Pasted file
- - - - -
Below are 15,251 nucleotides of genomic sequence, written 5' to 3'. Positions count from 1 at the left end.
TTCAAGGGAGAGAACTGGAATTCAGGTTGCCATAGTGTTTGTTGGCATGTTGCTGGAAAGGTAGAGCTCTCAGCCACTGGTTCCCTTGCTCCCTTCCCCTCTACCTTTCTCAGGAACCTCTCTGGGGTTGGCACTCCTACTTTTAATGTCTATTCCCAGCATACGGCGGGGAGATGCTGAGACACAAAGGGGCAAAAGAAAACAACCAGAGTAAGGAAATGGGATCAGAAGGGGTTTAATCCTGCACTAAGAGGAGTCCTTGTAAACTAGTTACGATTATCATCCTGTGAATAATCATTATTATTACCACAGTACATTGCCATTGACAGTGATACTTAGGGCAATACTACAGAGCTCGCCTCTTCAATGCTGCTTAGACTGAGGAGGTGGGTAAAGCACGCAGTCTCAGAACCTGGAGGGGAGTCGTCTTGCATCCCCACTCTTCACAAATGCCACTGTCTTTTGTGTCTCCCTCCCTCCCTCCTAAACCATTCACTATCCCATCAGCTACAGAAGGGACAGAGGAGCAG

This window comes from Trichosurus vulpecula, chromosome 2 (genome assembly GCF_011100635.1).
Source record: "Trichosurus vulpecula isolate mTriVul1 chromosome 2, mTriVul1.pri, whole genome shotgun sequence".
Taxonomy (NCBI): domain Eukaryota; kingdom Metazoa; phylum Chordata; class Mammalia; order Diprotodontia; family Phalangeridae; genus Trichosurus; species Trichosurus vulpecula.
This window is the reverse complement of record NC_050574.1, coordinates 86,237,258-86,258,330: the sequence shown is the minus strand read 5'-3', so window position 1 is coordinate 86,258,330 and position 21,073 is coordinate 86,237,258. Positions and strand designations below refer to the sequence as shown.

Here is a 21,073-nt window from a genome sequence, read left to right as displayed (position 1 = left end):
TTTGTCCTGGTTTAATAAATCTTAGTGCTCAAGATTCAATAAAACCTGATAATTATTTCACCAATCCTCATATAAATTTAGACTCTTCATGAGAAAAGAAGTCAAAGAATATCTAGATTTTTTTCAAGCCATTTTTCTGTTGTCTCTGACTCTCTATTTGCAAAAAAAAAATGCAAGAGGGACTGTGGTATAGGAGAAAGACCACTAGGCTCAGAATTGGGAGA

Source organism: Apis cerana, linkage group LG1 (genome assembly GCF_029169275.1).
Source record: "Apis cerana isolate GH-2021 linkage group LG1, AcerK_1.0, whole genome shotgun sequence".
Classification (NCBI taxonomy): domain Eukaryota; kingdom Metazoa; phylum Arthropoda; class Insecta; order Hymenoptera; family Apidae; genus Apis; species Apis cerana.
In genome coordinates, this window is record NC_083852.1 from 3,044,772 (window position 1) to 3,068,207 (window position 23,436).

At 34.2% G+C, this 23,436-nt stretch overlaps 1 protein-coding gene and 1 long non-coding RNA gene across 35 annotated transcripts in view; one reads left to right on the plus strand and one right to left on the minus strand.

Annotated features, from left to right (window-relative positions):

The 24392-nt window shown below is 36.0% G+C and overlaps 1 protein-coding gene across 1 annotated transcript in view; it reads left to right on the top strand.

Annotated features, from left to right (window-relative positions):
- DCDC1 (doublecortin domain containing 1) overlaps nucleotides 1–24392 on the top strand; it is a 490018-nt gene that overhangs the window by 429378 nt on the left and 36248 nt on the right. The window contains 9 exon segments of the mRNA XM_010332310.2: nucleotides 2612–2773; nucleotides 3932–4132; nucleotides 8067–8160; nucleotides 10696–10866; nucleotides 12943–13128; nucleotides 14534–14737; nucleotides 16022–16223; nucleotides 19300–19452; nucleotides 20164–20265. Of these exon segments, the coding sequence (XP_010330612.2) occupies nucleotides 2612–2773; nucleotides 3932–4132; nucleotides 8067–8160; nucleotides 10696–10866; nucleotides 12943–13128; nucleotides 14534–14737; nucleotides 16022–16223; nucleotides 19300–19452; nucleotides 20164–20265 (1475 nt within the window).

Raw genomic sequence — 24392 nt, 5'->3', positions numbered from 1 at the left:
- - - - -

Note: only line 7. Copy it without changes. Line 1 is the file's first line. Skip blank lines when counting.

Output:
Here is a 21,073-nt window from a genome sequence, read left to right as displayed (position 1 = left end):